Watching A Panther in Africa about Pete O'Neal's work in Tanzania continuing the legacy of the Black Panther Party, I was struck by something he said about 'being caught between two worlds' and not being able to return to one in U.S. (and partly not wanting too) but also not fully part of the life-world he lives in--i.e. not completely adapted to being 'Tanzanian'. I found his struggle to be tremendously inspirational and moving and also applicable in a way to the situation I have often found myself in.
One of the things I reckon with in understanding myself is what I am and how I got this way. And in considering this, I have realized many times that the existence I came from and the people I grew up calling my friends are gone. The path I have chosen to push myself down has alienated me in a way from many of those I grew up with. And the deeper I go down the path, immersing myself in various experiences--in the Delta, Atlanta, at Howard, and here in Tanzania-- the more friends I make and the more I understand a certain, shall we say, point-of-view. And the less I seem to be able to understand the point-of-view of people from my own socio-economic/cultural background. And that scares me, it really does. But seeing what Pete went through confirms for me that these experiences are just a part of life, and an essential part of life for anyone who is struggling from any perspective to make sense of the madness we are living in.
This relates to the many students of my generation also studying in Africa who I find myself unable to relate to. And I can't just go back; I don't want to return to the way they think. But at the same time, I am still a product of my envirornment and no matter how many different places I gain acceptance into, I will never completely 'fit' there. And the place where I could be accepted, I no longer fit.
It feels very strange, very lonely, but in the end it is also tremendously gratifying and I wouldn't trade it for anything else.
But even if they have a religious origin, human rights are no longer based on religious reason. That alone, so it may be said, gives them a more rational foundation. Yet when people make such claims, it is not always clear what concept of rationality or religion they are employing. Nor do they always seem to recognize that the provision of epistemological foundations is itself a problematic enterprise (and one that, ironically, connects 'reason' to origin). Thus, Kantian philosophers have one concept of rationality, modern political liberals who stress pragmatic criteria have another, and psychiatrists yet a third. Philosophers and anthropologist have long been fascinated by the question of explaining apparently irrational beliefs in nonmodern cultures and premodern epochs. There is a vast literature on the subject.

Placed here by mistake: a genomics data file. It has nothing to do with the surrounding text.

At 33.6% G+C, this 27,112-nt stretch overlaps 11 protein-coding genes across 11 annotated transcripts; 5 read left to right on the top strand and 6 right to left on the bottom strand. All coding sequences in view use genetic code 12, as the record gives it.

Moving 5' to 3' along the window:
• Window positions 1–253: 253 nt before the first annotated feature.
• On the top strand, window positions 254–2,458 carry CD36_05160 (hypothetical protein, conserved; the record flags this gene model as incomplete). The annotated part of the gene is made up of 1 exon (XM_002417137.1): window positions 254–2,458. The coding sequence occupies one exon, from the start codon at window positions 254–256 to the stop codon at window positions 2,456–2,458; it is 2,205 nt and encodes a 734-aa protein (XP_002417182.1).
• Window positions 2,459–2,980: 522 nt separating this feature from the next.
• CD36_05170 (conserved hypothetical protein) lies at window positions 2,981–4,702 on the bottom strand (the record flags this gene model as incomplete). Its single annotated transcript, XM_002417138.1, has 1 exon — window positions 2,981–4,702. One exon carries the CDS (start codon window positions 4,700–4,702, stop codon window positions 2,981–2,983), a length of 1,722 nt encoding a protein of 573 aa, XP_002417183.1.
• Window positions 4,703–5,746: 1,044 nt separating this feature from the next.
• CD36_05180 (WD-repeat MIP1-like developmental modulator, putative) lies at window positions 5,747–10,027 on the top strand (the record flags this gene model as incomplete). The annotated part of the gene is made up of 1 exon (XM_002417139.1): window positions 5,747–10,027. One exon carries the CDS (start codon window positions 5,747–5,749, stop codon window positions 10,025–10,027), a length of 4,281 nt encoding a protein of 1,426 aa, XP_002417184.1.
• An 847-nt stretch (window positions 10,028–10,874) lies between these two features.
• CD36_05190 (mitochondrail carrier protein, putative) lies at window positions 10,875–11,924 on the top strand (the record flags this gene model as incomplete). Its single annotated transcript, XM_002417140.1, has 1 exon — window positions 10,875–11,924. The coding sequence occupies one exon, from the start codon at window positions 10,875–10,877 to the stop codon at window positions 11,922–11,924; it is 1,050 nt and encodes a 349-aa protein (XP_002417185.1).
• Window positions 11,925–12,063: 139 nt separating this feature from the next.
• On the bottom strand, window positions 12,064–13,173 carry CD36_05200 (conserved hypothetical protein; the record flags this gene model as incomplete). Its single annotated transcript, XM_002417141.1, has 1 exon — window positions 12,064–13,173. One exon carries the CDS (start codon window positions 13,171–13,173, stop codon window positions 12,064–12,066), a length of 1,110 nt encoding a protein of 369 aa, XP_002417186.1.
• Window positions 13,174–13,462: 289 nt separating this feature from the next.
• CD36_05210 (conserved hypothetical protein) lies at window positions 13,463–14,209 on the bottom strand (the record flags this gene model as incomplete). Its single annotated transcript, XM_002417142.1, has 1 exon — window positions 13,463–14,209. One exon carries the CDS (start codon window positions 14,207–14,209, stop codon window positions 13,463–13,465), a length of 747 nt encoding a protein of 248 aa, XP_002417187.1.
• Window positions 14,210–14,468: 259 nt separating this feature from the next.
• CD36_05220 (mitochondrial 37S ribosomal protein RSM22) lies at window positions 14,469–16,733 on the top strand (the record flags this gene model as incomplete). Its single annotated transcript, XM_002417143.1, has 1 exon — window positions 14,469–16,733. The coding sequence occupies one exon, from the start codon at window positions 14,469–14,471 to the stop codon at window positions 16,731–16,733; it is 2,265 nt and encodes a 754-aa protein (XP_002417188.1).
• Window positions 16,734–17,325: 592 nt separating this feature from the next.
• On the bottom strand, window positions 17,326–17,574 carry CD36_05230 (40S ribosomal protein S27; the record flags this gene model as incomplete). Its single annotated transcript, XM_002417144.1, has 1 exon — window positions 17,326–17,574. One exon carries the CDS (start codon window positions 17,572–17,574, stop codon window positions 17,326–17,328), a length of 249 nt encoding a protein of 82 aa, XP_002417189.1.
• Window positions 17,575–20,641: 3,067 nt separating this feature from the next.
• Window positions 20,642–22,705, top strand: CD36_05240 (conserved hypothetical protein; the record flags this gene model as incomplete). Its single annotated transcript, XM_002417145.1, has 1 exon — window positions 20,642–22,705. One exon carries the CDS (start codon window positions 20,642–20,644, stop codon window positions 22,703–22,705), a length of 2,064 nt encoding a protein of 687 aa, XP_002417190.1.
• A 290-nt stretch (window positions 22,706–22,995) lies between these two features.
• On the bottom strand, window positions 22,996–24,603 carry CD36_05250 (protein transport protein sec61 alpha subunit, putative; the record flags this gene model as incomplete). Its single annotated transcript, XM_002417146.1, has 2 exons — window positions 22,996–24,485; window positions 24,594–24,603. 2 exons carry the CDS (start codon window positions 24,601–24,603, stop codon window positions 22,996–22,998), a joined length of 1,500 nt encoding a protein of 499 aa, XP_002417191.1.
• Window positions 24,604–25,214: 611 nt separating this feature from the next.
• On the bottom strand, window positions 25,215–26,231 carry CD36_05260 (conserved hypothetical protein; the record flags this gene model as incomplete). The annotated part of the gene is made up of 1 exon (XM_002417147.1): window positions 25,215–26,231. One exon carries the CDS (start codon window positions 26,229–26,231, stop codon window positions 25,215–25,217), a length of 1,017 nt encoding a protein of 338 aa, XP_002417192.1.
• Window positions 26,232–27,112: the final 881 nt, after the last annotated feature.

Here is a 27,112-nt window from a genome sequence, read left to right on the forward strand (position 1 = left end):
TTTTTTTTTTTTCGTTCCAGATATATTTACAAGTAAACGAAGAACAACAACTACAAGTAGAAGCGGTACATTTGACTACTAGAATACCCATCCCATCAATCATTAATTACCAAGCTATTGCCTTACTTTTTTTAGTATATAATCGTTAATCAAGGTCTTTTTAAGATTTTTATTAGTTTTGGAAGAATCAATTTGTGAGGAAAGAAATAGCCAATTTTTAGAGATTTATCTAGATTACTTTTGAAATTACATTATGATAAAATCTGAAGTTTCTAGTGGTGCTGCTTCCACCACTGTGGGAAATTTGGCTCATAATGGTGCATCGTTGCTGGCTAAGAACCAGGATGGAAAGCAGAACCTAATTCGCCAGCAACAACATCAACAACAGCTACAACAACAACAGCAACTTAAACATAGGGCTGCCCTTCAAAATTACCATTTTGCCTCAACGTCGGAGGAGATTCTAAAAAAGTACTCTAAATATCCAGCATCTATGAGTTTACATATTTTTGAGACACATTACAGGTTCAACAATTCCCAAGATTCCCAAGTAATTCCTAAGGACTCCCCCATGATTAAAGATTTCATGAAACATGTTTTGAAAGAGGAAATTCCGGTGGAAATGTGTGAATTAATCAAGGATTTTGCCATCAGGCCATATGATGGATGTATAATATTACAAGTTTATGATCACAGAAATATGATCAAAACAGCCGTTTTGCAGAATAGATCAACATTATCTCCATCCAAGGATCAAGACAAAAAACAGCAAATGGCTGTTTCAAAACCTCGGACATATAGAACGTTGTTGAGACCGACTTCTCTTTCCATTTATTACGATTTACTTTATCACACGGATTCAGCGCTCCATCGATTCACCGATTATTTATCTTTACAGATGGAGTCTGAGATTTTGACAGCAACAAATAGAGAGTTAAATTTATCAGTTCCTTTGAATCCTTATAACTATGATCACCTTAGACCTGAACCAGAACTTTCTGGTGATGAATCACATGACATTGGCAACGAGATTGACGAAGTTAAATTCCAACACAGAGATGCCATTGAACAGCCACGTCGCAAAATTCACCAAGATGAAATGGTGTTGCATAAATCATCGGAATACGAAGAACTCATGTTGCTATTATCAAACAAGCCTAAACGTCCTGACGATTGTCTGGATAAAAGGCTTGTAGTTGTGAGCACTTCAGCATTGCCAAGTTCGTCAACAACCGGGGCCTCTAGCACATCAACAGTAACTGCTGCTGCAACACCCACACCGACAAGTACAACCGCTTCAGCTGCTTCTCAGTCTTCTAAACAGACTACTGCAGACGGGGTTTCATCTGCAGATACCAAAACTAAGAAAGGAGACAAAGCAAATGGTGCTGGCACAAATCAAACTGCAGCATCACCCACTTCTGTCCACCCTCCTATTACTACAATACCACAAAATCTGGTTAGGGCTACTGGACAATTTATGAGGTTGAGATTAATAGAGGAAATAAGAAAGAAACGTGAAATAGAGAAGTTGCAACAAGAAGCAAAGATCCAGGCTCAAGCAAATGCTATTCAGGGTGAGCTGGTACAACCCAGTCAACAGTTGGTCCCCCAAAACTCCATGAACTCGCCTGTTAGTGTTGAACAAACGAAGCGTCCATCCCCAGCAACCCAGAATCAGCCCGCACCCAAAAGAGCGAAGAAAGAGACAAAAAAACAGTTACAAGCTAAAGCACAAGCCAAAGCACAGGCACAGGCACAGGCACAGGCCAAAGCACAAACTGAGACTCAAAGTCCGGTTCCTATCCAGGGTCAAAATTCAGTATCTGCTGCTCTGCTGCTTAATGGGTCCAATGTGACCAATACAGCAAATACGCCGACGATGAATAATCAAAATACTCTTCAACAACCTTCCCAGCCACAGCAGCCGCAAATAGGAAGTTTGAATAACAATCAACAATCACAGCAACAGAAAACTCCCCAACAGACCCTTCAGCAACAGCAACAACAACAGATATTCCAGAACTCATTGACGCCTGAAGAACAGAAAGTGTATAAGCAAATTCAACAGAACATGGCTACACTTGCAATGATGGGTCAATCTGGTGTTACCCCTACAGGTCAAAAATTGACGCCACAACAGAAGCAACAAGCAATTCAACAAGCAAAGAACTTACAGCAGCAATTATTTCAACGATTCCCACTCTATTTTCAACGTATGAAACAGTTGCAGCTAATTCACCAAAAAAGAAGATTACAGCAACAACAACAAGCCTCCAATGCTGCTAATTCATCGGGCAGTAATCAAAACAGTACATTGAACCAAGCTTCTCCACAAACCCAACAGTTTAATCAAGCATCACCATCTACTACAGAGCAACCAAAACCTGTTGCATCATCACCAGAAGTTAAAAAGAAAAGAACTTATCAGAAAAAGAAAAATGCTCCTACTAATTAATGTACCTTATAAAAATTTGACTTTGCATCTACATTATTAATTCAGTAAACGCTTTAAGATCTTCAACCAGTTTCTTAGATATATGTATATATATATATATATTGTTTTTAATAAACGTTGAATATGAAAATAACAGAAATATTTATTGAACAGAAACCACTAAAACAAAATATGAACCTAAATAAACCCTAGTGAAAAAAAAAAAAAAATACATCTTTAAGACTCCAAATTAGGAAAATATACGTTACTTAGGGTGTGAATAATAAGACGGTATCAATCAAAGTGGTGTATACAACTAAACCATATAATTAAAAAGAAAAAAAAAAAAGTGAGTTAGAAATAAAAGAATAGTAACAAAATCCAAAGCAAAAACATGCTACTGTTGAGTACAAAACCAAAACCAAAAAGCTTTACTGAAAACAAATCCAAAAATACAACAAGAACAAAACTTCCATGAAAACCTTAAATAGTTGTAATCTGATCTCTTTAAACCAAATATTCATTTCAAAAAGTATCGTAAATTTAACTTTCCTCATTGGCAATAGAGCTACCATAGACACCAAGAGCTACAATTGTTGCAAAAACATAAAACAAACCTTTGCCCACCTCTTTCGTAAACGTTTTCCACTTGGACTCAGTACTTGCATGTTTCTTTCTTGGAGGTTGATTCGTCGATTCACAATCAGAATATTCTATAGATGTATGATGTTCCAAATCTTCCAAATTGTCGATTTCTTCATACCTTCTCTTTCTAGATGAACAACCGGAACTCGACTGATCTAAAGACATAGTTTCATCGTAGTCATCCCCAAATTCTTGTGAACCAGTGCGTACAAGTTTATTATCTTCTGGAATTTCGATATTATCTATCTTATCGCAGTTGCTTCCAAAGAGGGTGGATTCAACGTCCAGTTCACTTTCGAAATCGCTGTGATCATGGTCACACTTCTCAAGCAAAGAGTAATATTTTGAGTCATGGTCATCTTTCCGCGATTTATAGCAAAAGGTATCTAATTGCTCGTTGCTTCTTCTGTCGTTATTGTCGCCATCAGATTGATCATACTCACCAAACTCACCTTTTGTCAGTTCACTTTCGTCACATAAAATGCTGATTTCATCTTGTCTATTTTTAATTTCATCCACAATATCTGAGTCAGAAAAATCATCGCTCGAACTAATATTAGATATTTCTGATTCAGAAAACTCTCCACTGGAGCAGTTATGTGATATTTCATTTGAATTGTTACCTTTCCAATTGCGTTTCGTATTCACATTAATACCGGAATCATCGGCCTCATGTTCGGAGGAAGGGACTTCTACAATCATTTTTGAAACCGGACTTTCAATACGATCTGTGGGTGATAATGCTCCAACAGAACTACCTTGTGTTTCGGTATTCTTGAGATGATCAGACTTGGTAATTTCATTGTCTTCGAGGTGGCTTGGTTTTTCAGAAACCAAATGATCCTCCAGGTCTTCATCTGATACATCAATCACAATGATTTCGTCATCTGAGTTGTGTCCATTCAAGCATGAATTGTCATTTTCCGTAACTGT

Three features characterize this literature. First, natural science is usually invoked as a model for what counts as rational. But even this apparent agreement is deceptive. In fact, the debaters urge mutually incompatible concepts of rationality upon each other, partly because what is critical to the long-term succcess of the different natural sciences is itself the subject of continuing philosophical and historical debate.
Second, rationality is held to be the essence of an entire secular culture, and consequently the success of modern medicine and technology is considered the guarantee of truth shared by the culture as a whole. (This foundational claim is not to be confused with the sociological observation that science and technology are variously bound up with a range of social, economic, and political institutions.) The idea of an integrated cultural totality founded on the Truth of Science makes it difficult to understand how people come to have serious disagreements over the possibility or desirability of particular changes in a modern polity.